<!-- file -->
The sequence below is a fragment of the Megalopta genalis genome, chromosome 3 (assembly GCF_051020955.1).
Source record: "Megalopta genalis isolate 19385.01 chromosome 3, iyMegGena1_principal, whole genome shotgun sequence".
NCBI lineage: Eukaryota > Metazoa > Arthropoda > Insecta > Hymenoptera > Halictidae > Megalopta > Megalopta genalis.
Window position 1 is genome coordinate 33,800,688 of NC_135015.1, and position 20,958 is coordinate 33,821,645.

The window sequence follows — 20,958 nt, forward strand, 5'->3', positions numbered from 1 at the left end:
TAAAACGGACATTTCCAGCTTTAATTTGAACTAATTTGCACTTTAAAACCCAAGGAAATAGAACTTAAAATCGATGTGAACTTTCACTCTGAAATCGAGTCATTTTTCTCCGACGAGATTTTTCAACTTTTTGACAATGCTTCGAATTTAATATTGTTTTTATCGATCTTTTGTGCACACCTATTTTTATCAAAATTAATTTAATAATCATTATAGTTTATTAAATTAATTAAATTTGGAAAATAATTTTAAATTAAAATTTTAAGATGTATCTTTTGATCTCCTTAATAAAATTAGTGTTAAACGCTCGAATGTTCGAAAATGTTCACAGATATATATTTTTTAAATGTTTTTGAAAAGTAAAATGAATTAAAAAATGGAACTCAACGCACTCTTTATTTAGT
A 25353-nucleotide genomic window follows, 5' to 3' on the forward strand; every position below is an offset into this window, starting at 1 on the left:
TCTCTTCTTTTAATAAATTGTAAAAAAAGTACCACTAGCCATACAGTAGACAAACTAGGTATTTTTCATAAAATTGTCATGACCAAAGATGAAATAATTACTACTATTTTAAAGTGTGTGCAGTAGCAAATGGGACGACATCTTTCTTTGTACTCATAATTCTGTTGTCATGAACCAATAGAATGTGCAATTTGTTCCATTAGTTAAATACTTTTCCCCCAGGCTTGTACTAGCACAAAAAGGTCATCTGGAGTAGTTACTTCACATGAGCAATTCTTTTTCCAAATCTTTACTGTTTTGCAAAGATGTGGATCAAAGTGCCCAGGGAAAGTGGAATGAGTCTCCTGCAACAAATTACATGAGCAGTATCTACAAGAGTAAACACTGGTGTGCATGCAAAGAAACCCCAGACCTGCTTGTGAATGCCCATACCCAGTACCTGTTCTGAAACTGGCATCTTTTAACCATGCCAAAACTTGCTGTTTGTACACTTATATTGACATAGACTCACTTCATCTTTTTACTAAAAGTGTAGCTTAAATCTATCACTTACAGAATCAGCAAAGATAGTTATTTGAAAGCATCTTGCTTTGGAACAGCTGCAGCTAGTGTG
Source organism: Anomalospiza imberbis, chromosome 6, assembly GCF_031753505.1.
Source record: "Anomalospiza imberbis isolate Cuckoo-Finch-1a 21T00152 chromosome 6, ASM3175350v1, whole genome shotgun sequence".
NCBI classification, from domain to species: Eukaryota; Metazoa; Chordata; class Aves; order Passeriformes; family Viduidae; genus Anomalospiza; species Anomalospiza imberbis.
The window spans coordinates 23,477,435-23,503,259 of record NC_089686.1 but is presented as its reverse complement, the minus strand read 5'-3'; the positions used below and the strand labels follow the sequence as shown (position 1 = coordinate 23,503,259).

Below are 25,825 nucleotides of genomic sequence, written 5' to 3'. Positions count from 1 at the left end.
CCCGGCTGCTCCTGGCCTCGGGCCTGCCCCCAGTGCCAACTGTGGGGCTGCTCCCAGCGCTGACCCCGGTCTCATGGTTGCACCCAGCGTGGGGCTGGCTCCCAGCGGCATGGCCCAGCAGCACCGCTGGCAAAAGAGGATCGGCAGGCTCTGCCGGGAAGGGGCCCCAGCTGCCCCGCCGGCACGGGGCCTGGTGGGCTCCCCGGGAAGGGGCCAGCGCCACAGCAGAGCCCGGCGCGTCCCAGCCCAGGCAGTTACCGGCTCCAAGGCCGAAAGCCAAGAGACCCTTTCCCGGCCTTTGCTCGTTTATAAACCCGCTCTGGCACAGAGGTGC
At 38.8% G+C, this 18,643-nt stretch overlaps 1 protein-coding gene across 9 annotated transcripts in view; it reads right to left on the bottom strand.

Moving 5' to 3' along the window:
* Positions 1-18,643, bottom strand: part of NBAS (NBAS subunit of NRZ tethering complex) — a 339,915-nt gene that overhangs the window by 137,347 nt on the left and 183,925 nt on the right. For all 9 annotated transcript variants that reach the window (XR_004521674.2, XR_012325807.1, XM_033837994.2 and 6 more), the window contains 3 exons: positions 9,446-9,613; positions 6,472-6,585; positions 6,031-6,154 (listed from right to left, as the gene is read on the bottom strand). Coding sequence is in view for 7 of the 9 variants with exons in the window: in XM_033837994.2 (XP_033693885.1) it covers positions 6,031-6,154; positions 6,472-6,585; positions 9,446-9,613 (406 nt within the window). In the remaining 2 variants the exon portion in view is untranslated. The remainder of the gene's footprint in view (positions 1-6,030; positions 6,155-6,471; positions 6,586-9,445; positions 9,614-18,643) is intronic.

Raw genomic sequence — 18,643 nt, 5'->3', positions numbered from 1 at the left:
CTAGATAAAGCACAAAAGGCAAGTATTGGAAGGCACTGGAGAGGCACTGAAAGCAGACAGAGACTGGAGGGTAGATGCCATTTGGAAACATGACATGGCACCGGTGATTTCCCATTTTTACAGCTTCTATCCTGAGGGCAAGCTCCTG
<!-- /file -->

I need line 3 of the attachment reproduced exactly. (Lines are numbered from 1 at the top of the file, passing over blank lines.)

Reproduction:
NCBI lineage: Eukaryota > Metazoa > Arthropoda > Insecta > Hymenoptera > Halictidae > Megalopta > Megalopta genalis.